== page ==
Black Americans can often feel as though our experience in the United States is like nowhere else in the world, and to a large extent, that’s true: from our style to our dances to the unique type of discrimination we push through every day, being American and Black is a singular way of life. Yet there are similarities between the Black American experience and Black life in other countries, particularly in the U.K. there are some 4.2 million Black-identifying people, many of whom have roots in the Caribbean or Africa. Like Black Americans, Black Brits have a thriving, massively influential culture. Black Brits, unfortunately, also have plenty of firsthand knowledge of what it’s like to deal with prejudice and racism––an experience captured in the hilarious and poignant Showtime comedy-drama Dreaming Whilst Black.
Adapted from the web series of the same name that debuted in 2021, Dreaming Whilst Black is about a young Black man named Kwabena (Adjani Salmon) who is trying to become a full-time filmmaker while juggling a sucky day job, managing a kooky set of family and friends, and navigating the pervasive hurdles and micro-aggressions that come with being Black. Co-produced by the artsy house A24, Dreaming Whilst Black explores Kwabena’s world in six addictive and funny episodes that take the viewer inside Kwabena’s mind––the “dreaming” in the title alluding to Kwabena’s daydreams that we sometimes get to see. Toggling between laugh-out-loud funny and emotionally resonant, Dreaming Whilst Black shows how, although Kwabena is a second-generation Jamaican Londoner with friends and lovers whose roots pan the diaspora, the stuff he goes through in the workplace and with white people who can fund his creative dreams is very, very much akin to what Black folks endure in the U.S.
“A lot of times everyone is a bit surprised that we're experiencing the same things,” says Nicola Gregory, a producer on the series who was born in the U.K. but raised in Toronto. “But this is a story that resonates with everyone––Black audiences, audiences of color, and anyone who is dreaming or pursuing their dream. But if we're talking about the Black experience specifically, it travels. It’s a very familiar story.”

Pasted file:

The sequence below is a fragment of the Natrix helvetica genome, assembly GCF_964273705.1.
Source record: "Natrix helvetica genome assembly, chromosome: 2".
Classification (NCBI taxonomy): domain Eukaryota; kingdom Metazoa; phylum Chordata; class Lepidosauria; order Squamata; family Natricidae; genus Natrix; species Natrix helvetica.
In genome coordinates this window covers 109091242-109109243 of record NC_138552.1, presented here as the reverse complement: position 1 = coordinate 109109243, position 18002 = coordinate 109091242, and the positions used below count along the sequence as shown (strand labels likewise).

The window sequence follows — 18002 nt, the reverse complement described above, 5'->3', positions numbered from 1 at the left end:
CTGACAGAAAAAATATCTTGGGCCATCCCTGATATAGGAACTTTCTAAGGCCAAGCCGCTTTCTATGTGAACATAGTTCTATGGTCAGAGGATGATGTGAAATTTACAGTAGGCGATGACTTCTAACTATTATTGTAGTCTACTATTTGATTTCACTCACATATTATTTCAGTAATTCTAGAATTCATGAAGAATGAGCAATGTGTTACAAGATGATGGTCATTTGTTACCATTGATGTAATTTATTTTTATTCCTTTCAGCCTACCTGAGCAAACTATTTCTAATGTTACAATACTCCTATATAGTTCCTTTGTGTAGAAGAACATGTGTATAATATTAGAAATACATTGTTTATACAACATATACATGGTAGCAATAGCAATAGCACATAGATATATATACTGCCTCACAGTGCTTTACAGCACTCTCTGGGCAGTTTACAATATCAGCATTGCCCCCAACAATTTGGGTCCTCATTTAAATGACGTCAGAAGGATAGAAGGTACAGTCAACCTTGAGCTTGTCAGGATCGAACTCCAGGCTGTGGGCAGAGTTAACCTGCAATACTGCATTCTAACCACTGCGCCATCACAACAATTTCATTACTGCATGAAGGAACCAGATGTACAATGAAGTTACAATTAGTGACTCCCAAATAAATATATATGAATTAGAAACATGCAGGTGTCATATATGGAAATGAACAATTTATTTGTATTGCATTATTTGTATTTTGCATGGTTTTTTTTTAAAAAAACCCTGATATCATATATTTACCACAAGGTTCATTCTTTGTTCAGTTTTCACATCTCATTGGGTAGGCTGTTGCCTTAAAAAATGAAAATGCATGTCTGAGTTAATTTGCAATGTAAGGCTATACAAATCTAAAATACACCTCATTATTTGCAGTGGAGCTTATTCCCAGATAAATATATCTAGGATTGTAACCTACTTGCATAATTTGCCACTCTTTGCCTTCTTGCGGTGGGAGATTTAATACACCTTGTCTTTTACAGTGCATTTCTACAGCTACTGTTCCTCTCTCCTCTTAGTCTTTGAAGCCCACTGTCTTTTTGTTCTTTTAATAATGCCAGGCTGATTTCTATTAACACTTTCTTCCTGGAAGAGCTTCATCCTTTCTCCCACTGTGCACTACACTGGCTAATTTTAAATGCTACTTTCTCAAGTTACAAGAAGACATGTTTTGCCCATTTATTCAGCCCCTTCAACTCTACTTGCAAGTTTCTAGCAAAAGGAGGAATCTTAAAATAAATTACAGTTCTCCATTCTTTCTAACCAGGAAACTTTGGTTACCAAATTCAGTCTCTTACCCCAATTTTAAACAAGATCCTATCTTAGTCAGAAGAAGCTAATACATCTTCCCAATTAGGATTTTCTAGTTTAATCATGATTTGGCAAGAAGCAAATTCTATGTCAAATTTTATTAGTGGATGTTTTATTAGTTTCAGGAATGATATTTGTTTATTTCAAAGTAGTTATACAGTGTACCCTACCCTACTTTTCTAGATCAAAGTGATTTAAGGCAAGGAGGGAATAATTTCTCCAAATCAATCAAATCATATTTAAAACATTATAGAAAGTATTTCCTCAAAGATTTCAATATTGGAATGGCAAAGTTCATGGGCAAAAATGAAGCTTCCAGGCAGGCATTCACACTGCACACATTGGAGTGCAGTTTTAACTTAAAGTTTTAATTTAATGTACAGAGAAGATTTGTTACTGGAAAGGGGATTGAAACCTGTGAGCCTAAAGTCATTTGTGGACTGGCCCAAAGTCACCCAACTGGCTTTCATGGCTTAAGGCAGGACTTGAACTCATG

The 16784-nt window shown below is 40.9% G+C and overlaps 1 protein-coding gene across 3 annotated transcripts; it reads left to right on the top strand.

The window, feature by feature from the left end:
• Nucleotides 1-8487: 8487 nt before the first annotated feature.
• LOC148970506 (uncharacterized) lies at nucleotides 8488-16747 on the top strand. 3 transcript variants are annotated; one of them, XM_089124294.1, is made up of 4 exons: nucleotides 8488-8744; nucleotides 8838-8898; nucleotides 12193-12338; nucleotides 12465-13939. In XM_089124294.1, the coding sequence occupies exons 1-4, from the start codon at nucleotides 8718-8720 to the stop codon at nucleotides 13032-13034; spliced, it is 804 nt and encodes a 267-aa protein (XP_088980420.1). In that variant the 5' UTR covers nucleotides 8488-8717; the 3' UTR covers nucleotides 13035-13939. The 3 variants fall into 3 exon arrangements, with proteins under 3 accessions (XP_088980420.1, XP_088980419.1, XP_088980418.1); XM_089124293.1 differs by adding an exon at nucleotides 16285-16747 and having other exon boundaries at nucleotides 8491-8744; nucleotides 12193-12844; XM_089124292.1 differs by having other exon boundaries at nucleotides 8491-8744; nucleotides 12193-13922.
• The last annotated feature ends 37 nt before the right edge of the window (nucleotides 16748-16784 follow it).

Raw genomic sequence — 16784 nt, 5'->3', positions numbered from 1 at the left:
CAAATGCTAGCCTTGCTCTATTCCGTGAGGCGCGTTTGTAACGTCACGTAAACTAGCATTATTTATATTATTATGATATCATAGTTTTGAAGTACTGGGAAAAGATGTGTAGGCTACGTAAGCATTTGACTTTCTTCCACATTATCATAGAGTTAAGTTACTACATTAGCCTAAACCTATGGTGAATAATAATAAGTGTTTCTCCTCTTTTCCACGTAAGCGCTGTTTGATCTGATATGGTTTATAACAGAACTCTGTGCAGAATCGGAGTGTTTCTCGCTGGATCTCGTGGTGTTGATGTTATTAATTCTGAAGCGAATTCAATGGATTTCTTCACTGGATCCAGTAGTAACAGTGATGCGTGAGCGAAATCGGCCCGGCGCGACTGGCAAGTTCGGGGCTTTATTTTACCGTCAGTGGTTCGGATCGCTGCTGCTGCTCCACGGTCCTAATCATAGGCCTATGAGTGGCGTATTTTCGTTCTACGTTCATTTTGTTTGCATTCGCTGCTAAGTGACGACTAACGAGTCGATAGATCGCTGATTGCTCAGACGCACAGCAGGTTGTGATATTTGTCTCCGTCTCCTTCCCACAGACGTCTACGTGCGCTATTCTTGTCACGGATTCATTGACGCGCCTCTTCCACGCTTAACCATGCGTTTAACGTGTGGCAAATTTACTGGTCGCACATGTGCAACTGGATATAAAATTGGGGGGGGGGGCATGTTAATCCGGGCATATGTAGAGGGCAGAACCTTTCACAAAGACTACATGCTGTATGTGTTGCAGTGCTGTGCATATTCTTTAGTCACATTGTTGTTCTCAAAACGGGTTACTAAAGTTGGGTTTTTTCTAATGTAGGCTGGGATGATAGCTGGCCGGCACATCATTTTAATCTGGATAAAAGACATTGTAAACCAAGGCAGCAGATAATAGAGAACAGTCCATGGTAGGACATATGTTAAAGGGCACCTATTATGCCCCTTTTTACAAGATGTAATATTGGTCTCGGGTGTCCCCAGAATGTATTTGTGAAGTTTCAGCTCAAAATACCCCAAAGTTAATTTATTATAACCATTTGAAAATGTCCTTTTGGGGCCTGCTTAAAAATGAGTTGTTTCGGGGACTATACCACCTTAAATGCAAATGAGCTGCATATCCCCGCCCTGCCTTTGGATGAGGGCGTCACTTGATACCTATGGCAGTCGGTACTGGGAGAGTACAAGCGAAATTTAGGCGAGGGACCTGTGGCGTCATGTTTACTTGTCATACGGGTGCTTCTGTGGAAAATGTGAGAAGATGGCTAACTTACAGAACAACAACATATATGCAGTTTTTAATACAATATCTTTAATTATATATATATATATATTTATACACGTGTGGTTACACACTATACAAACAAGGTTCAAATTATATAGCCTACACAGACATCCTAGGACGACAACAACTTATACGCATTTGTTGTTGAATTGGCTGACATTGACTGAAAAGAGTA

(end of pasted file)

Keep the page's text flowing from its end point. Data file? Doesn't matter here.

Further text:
When we first meet Kwabena, he’s adrift––sleeping––at the dreadful day job as a recruiter, he needs to pay bills. Right away, viewers get a taste of the cultural lampooning the show does throughout, in the form of a white colleague (not) delicately asking Kwabena’s help in wooing a woman with “flavor” (read, Black). It’s a brazen, lowkey offensive request steeped in a total lack of awareness that becomes a running theme throughout the episodes as Kwabena and his friends deal with similar ‘Wait, what did you just say?’ moments we all know too well. Yet there’s something brighter on the horizon: he gets word that a company might be interested in his passion project, a romance inspired by his family emigration story Jamaica Road, and Kwabena has to make the somewhat scary choice to risk the security of a steady gig or go for his dream.
“The character is written perfectly for the Black filmmaker who went to film school who's been in any part of the industry,” says Koby Adom, the Ghanaian-British director who shot the episodes, which go on to show how Kwabena’s choice to pursue his creative aspirations doesn’t suddenly make everything easier; the road is filled with setbacks, diversity programs that pigeonhole him into a Black trauma trope, and even other Black people in positions of power who stifle Kwabena with limited options. “The journey [for Kwabena],” Adom says, “is really about how to overcome the obstacles, and once you have overcome it, what does that actually mean? I think it's sort of like an obstacle course.”
There’s a lot of joy in the series, too: Kwabena finds a love interest, Vanessa (Babirye Bukilwa); there’s a festive wedding, a baby, and a compelling exploration of the various African and Caribbean cultures within Kwabena’s world that reveal a lot about Black British society and keep viewers rolling on the floor laughing. By the end of the first great season, Kwabena lands several victories we can root for but enough heartache and looming questions to build intrigue about what’ll happen next with Kwabena and his dreams.
“I think it is going to connect to the American audience in the sense of, we all have that foundation [of Black identity],” Adom says, “but you also get access to Nigerian characters, Jamaican culture, Ghanaian culture, Ugandan culture…it’s a landscape of diversity, and specificity. This story is coming from across the pond but it's about the existence of the ‘other’ where the majority doesn’t really understand them. That’s universal.”
Dreaming Whilst Black begins streaming on the Showtime/Paramount+ app Sept 8 and airs on Showtime beginning Sept. 10.